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I’ve had an especially high number of papers from newer, less experienced authors recently – pandemic-induced paper writing! My post today is inspired by one comment that I’ve been making to these authors over and over – missing the opportunity to make a compelling story by forgetting what I call storyline sentences.

Storyline sentences, forming the first sentence of each results section, I have so named for how they define the story of the paper and help draw the reader in.

In other words, I want every paper I edit to have a sentence at the start of each paragraph that tells a coherent story the reader can follow.

By following this structure and making absolutely sure you have set up a story that the reader can follow, you make it such that the reader doesn’t have to dig into your work to figure out what your story is.

I want the burden of understanding the point of a paper placed squarely on the shoulders of the writer, and not on the reader who has a million papers to get through.

 

Why this one quick change can instantly make you a more experienced writer

Because this is overwhelmingly an issue I see with newer authors, it seems like as writing experience improves, academics tend to pick up on the need for this sentence and start to automatically include it in their writing.

But the cool thing here is that with this one simple change of adding a storyline sentence to papers, a newer author can appear much more experienced!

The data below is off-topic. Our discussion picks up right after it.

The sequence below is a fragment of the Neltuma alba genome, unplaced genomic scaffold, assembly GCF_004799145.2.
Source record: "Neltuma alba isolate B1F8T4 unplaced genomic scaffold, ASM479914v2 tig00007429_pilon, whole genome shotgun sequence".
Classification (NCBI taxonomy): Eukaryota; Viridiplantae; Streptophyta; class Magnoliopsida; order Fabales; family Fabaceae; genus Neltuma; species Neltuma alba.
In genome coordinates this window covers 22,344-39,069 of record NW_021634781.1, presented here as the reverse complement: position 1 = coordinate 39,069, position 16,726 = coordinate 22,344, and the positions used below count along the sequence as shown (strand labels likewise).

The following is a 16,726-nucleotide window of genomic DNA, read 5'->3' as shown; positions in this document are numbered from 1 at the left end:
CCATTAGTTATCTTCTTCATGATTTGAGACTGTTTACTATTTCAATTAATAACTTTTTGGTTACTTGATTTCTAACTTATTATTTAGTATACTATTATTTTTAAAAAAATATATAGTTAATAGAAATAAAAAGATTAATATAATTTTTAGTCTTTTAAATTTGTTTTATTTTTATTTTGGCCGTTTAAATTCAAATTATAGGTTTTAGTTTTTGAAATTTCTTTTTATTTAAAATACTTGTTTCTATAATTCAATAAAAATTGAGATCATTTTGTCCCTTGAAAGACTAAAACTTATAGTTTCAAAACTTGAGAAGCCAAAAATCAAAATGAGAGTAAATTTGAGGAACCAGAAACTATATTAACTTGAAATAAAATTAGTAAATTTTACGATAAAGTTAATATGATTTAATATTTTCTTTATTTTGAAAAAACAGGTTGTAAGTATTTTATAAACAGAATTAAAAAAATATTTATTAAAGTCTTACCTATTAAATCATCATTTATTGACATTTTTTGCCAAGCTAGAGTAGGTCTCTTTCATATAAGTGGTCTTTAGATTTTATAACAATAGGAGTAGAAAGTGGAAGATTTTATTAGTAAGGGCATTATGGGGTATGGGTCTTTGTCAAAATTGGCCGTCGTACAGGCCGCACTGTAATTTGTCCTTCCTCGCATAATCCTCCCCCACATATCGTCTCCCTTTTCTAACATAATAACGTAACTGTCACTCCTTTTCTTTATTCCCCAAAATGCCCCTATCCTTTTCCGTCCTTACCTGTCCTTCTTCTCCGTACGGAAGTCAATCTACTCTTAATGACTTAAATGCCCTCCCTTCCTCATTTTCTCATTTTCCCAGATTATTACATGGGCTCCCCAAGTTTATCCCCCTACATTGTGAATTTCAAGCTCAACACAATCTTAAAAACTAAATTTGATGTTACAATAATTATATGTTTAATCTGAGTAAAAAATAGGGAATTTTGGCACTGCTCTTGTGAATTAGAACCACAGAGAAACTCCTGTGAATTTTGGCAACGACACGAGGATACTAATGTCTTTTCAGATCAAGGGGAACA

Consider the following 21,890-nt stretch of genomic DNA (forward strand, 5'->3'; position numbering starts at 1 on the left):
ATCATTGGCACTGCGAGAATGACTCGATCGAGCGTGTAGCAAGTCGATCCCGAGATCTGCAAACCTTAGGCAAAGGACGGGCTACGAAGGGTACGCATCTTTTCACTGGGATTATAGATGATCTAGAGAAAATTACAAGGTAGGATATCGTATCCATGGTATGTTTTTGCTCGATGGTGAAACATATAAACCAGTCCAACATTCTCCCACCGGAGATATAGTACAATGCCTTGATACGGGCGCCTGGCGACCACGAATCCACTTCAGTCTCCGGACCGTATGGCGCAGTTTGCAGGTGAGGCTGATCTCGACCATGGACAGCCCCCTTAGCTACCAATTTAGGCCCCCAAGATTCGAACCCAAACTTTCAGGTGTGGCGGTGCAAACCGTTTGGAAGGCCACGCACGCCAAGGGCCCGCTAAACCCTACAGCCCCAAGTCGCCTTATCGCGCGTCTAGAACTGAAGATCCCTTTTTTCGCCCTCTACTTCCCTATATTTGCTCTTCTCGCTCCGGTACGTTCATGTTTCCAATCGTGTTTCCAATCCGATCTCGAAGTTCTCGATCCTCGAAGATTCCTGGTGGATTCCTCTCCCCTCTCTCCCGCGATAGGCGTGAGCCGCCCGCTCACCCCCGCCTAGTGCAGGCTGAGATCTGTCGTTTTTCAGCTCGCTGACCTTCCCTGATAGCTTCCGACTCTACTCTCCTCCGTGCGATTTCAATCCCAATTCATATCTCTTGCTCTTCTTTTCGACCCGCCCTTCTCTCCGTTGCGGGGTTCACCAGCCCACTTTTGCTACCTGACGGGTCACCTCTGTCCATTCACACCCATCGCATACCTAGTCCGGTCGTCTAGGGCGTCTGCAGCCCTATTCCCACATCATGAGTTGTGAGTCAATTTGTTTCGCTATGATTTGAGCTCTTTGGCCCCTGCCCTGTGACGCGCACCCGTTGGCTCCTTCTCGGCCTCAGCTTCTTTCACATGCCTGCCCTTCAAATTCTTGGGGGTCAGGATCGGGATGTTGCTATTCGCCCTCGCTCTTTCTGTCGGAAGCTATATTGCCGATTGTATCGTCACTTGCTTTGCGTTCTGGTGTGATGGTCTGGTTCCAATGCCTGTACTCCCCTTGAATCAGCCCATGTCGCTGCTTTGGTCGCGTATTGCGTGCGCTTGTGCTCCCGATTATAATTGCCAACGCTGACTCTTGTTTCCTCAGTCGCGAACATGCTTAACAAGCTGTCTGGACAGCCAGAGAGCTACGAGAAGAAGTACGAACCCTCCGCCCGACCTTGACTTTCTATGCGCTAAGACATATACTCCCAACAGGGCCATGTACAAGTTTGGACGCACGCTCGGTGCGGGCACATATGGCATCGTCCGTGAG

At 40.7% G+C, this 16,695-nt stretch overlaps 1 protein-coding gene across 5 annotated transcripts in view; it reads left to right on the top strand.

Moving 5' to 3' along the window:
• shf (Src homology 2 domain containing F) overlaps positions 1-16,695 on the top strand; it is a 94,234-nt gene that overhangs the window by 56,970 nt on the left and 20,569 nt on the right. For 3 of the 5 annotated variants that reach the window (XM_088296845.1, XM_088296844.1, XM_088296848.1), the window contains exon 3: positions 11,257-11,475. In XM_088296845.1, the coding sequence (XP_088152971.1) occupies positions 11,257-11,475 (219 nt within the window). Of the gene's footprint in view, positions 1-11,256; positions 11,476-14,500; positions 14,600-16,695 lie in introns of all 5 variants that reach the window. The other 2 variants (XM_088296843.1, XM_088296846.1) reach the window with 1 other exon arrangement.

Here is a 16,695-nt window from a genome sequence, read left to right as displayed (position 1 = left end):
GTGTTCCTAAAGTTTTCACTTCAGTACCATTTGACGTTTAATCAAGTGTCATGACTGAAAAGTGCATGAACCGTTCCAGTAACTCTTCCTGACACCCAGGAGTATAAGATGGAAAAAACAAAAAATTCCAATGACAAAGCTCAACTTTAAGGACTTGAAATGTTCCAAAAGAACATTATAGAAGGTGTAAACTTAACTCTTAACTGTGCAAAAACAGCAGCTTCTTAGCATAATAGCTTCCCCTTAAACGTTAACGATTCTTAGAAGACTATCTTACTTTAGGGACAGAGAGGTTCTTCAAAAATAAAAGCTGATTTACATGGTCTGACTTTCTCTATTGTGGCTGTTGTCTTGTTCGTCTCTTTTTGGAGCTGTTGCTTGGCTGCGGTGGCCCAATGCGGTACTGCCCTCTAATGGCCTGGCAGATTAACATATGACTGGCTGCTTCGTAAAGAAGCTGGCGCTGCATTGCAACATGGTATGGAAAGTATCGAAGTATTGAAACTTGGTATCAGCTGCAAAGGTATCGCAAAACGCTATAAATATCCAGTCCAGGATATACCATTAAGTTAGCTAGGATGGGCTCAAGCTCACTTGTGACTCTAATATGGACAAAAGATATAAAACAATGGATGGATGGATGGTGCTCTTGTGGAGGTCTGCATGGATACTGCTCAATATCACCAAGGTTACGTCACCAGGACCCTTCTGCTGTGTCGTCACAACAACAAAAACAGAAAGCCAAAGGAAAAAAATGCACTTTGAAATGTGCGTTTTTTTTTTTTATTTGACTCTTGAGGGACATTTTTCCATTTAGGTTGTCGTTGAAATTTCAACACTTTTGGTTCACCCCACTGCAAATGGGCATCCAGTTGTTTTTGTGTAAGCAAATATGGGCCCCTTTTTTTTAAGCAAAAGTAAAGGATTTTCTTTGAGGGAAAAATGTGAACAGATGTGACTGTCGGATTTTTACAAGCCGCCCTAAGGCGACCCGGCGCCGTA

So today I’m going to run through why these sentences are so important for crafting the story behind your paper and making that story apparent to your reader.

 

Why is writing a compelling story so important?

As a young scientist, I used to get so frustrated with what I considered to be the hoops I had to jump through to get people to understand my work.

Wasn’t good science supposed to stand for itself? Shouldn’t the importance and impact of your work shine through no matter what if it is good enough?

Well, unfortunately, the answer to that is mostly no.

Why only mostly? For the experts in your field – the people doing almost exactly what you are doing – then yes, the importance and impact and overall logic behind what you did will show through if you focus your writing on letting the science speak for itself.

However, those same experts will likely read your paper anyways, as its is normal to read the papers very closely associated to your own work. We don’t want to write for those people who are going to read our work anyways – they are going to read and understand our work anyways.

To spread the word about our science and reach the greatest number of people, we want to write for the ones who might not necessarily open our paper otherwise.